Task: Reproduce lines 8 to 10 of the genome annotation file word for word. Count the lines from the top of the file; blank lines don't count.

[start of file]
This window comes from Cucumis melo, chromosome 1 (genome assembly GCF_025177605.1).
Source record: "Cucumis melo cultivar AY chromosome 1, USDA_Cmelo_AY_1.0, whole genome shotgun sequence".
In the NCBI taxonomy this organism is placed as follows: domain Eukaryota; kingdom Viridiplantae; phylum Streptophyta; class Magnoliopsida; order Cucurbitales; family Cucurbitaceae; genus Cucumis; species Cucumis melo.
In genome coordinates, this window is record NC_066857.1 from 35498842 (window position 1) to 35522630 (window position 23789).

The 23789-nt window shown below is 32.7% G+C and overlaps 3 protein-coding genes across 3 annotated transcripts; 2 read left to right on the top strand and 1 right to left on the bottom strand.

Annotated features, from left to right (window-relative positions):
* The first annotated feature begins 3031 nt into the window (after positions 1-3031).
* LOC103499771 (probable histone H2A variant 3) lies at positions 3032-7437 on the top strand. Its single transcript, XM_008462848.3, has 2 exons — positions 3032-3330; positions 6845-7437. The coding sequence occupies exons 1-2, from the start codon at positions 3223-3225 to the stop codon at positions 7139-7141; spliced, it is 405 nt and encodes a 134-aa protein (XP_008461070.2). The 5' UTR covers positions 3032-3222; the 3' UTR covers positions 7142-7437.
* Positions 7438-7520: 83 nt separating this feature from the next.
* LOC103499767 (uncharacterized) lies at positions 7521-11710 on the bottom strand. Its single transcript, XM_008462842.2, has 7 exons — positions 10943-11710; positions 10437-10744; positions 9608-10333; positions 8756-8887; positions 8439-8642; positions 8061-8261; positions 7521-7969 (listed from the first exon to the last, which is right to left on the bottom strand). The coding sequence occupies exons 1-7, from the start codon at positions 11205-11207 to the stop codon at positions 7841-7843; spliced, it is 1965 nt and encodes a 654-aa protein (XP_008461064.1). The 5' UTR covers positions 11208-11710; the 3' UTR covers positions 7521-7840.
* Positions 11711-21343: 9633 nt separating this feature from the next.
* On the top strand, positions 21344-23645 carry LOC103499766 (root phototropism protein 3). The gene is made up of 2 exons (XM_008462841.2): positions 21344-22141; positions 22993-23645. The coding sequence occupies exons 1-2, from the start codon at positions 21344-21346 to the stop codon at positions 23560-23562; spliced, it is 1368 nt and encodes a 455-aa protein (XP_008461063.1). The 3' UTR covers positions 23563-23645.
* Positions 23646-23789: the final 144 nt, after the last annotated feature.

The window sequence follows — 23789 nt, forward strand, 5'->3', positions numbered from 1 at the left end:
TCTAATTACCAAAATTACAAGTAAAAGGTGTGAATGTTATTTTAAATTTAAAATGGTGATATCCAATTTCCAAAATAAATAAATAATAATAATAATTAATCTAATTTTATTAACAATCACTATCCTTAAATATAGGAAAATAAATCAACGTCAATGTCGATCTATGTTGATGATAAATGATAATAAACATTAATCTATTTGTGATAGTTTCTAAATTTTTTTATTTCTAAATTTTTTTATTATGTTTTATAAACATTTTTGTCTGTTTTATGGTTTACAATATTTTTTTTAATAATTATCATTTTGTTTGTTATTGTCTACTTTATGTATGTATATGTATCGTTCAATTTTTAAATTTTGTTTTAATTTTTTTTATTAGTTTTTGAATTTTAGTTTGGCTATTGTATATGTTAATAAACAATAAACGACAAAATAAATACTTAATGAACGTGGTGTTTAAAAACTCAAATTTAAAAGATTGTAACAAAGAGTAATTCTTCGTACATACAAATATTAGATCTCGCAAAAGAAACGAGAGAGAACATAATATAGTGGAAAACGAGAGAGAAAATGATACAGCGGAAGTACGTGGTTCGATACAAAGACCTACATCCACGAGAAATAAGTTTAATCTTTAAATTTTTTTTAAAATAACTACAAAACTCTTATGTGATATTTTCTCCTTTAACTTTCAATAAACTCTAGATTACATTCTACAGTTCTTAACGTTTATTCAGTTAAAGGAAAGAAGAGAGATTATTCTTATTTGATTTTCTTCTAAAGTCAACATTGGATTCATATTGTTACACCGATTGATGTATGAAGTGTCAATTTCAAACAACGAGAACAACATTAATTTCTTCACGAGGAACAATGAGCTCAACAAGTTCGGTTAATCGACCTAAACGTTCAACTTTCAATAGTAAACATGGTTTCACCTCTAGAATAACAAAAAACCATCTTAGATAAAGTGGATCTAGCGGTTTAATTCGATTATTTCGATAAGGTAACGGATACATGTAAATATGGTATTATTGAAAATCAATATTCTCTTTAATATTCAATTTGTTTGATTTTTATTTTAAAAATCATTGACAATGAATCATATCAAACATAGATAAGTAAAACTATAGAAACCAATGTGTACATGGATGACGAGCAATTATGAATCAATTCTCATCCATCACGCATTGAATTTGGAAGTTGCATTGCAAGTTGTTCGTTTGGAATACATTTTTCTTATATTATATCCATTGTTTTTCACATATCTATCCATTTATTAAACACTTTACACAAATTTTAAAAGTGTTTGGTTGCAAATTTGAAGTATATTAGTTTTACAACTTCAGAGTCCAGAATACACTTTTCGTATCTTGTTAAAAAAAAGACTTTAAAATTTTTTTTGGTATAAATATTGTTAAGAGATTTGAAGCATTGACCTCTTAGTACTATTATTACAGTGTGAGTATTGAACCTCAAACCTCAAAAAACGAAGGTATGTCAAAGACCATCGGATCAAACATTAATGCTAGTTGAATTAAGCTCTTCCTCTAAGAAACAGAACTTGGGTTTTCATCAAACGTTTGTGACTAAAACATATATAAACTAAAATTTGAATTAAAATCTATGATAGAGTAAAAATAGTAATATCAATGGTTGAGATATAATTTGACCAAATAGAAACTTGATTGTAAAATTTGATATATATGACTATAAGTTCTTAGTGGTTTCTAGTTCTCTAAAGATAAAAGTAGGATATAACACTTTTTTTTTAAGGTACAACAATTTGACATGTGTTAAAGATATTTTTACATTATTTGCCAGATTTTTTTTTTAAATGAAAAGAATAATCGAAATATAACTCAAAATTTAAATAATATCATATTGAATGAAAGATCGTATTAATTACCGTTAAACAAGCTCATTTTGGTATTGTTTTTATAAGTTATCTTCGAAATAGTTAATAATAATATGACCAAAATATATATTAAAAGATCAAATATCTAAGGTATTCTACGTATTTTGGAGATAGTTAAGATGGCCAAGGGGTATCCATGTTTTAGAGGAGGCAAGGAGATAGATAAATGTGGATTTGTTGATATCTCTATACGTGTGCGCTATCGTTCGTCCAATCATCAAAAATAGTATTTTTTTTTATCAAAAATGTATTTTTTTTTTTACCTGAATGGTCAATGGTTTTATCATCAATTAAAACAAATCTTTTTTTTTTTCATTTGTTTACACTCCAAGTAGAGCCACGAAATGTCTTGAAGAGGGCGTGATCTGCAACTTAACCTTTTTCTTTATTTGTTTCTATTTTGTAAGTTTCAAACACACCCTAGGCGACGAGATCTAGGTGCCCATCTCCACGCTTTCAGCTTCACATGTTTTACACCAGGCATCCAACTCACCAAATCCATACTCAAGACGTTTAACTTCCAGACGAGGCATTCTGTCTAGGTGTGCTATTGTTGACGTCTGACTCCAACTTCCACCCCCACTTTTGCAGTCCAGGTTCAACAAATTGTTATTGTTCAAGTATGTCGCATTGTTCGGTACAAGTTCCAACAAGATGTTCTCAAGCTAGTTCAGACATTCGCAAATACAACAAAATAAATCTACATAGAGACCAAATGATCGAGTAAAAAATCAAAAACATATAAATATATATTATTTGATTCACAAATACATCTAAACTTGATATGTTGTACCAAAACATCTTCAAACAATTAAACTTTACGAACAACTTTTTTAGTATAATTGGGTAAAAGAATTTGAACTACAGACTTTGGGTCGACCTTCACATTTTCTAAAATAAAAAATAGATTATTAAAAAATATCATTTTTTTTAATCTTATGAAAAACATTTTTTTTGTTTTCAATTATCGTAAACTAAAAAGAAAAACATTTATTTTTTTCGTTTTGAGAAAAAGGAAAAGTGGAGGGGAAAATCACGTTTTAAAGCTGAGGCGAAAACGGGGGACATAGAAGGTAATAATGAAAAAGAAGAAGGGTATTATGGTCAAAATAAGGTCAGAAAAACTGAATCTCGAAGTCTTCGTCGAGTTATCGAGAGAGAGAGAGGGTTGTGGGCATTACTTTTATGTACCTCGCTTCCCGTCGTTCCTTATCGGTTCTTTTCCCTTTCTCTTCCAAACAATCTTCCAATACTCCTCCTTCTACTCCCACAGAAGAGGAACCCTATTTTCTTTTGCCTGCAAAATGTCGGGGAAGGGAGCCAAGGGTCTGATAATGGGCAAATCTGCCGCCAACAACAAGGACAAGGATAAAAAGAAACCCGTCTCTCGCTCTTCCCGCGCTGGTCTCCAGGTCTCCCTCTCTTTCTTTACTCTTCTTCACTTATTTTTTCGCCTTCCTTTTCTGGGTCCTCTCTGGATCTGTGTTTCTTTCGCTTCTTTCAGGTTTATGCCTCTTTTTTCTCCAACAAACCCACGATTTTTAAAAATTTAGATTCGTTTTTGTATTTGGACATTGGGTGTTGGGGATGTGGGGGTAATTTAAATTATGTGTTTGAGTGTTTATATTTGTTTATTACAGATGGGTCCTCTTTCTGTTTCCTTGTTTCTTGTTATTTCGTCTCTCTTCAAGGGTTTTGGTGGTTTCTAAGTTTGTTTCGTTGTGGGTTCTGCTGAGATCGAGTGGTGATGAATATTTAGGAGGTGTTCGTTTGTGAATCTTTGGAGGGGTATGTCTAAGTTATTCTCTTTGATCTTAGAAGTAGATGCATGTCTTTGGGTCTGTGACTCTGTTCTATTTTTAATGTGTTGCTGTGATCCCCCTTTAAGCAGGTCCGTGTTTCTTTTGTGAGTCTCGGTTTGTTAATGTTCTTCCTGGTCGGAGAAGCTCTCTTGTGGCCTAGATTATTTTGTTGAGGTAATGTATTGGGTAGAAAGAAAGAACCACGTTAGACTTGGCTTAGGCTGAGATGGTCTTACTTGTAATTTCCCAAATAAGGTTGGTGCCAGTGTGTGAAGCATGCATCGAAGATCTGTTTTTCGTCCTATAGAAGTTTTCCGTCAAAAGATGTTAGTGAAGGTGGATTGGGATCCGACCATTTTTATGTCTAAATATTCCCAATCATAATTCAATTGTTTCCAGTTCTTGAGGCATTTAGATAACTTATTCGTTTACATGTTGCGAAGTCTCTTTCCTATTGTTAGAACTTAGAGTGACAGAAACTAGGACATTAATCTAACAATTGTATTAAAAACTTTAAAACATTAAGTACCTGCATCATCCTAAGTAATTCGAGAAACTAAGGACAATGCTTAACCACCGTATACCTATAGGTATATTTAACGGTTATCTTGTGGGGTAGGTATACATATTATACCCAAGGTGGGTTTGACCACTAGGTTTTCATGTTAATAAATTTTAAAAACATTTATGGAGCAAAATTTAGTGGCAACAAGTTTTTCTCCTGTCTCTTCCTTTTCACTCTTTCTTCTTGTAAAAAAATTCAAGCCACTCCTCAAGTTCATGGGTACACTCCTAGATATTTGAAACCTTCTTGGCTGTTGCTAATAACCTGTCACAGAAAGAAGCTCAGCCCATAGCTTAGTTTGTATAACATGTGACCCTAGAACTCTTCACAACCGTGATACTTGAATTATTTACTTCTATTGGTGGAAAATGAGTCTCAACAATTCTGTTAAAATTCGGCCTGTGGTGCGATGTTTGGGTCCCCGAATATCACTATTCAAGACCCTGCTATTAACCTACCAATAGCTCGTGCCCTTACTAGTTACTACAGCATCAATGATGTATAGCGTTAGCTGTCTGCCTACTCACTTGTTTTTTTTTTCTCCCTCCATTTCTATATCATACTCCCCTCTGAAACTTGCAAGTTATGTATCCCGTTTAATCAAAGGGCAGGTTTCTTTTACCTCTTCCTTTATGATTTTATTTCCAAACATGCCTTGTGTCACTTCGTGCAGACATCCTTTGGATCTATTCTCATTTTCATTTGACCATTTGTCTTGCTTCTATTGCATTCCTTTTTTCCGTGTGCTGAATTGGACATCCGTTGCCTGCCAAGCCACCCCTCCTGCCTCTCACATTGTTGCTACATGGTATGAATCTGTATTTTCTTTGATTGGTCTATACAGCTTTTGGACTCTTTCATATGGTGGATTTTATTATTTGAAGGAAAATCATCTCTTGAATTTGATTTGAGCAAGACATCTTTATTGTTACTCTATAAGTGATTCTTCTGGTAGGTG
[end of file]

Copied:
* LOC103499771 (probable histone H2A variant 3) lies at positions 3032-7437 on the top strand. Its single transcript, XM_008462848.3, has 2 exons — positions 3032-3330; positions 6845-7437. The coding sequence occupies exons 1-2, from the start codon at positions 3223-3225 to the stop codon at positions 7139-7141; spliced, it is 405 nt and encodes a 134-aa protein (XP_008461070.2). The 5' UTR covers positions 3032-3222; the 3' UTR covers positions 7142-7437.
* Positions 7438-7520: 83 nt separating this feature from the next.
* LOC103499767 (uncharacterized) lies at positions 7521-11710 on the bottom strand. Its single transcript, XM_008462842.2, has 7 exons — positions 10943-11710; positions 10437-10744; positions 9608-10333; positions 8756-8887; positions 8439-8642; positions 8061-8261; positions 7521-7969 (listed from the first exon to the last, which is right to left on the bottom strand). The coding sequence occupies exons 1-7, from the start codon at positions 11205-11207 to the stop codon at positions 7841-7843; spliced, it is 1965 nt and encodes a 654-aa protein (XP_008461064.1). The 5' UTR covers positions 11208-11710; the 3' UTR covers positions 7521-7840.